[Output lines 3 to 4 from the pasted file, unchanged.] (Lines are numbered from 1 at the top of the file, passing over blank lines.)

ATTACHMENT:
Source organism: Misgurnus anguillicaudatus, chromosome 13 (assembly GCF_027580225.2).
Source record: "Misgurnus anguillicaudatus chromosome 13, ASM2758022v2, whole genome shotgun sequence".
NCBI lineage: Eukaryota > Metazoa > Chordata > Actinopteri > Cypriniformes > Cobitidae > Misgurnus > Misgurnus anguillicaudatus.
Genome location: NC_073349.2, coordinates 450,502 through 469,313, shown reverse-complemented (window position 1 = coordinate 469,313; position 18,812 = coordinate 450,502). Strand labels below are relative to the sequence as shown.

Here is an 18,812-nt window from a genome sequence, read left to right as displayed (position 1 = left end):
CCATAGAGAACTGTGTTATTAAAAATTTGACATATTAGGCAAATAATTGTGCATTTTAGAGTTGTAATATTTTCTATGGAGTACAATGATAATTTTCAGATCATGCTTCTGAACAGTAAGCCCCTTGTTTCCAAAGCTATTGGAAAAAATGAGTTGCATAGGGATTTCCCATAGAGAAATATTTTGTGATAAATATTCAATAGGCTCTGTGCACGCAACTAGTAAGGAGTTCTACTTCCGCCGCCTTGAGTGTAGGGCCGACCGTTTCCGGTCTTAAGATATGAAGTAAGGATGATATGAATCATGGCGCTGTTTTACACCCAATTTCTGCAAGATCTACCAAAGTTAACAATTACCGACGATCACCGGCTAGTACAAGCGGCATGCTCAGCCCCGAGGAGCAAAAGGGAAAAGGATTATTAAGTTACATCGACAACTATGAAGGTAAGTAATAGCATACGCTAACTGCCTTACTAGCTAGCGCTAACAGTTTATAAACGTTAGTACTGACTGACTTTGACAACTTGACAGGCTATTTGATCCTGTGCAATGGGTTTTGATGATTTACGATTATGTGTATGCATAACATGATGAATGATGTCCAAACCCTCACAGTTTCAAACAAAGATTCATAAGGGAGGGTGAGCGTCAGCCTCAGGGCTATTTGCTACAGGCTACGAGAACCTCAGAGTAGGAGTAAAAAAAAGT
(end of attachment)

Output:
NCBI lineage: Eukaryota > Metazoa > Chordata > Actinopteri > Cypriniformes > Cobitidae > Misgurnus > Misgurnus anguillicaudatus.
Genome location: NC_073349.2, coordinates 450,502 through 469,313, shown reverse-complemented (window position 1 = coordinate 469,313; position 18,812 = coordinate 450,502). Strand labels below are relative to the sequence as shown.